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White Family Rotary Machine – Canadian edition early 1900’s

The White brand treadle machines were made from the 1880’s up to the second World War. They were known for their beautiful cabinets and the odd fact that the hand wheel had a backwards rotation.

Have you, dear reader, experienced the thrill of sewing with a treadle sewing machine?

 

 

 

 

 

 

 

 

 

 

 

 

 

 

 

 

 

 

 

 

 

 

 

 

 

 

 

 

 

 

It’s Tomorrow!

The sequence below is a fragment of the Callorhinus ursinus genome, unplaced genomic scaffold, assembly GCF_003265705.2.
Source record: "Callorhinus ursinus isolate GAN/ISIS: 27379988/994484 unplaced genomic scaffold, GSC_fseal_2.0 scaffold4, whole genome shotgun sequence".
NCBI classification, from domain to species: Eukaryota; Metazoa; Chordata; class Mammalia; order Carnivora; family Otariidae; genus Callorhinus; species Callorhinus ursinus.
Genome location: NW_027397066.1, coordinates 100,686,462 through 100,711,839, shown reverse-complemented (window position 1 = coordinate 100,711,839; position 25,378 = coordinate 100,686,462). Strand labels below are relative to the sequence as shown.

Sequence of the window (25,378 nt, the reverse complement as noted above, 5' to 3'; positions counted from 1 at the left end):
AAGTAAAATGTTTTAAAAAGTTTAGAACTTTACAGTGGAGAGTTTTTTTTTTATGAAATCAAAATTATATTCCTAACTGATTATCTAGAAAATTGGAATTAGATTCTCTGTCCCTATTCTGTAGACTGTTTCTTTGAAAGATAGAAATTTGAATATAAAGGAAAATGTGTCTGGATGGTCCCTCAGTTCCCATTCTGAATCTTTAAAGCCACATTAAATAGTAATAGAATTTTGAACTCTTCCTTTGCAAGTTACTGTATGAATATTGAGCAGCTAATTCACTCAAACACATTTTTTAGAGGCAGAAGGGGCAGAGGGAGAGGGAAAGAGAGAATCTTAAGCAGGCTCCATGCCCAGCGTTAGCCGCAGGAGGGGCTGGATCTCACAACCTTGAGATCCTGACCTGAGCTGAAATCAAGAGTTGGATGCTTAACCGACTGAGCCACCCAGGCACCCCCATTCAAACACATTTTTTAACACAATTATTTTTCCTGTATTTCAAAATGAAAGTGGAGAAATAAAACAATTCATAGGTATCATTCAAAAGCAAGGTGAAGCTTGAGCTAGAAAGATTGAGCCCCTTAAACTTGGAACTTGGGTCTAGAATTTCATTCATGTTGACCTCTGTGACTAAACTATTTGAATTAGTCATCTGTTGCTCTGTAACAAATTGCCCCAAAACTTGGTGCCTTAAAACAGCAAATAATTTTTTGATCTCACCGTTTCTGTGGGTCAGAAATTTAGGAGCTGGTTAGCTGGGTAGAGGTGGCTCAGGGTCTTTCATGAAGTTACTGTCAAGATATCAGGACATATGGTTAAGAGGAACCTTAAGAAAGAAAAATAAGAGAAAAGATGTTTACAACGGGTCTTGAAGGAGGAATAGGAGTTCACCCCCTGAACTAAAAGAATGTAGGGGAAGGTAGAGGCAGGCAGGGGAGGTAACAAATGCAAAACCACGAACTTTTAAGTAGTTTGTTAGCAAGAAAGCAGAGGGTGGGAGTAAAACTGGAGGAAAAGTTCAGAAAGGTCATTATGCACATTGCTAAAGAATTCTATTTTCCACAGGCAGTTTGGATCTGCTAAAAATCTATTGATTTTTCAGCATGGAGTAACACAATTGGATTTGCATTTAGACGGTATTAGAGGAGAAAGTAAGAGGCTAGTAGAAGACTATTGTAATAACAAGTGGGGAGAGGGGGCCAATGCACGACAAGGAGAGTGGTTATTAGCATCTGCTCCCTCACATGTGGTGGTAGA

The Christmas Marketplace at Roselawn Centre is being held tomorrow. Of all the pieces of vintagy, grungy, shabby chic items I’ve made for the sale, my top three favourites are:

the (tattered, torn, and stained) stockings,

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the gift tags, that could be the gift

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and the decorative, altered clocks.

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It has been tremendous fun getting ready for this show; from designing the booth to choosing what to make, I have loved every part of it.

FORC Christmas Market Poster 2017-01 copy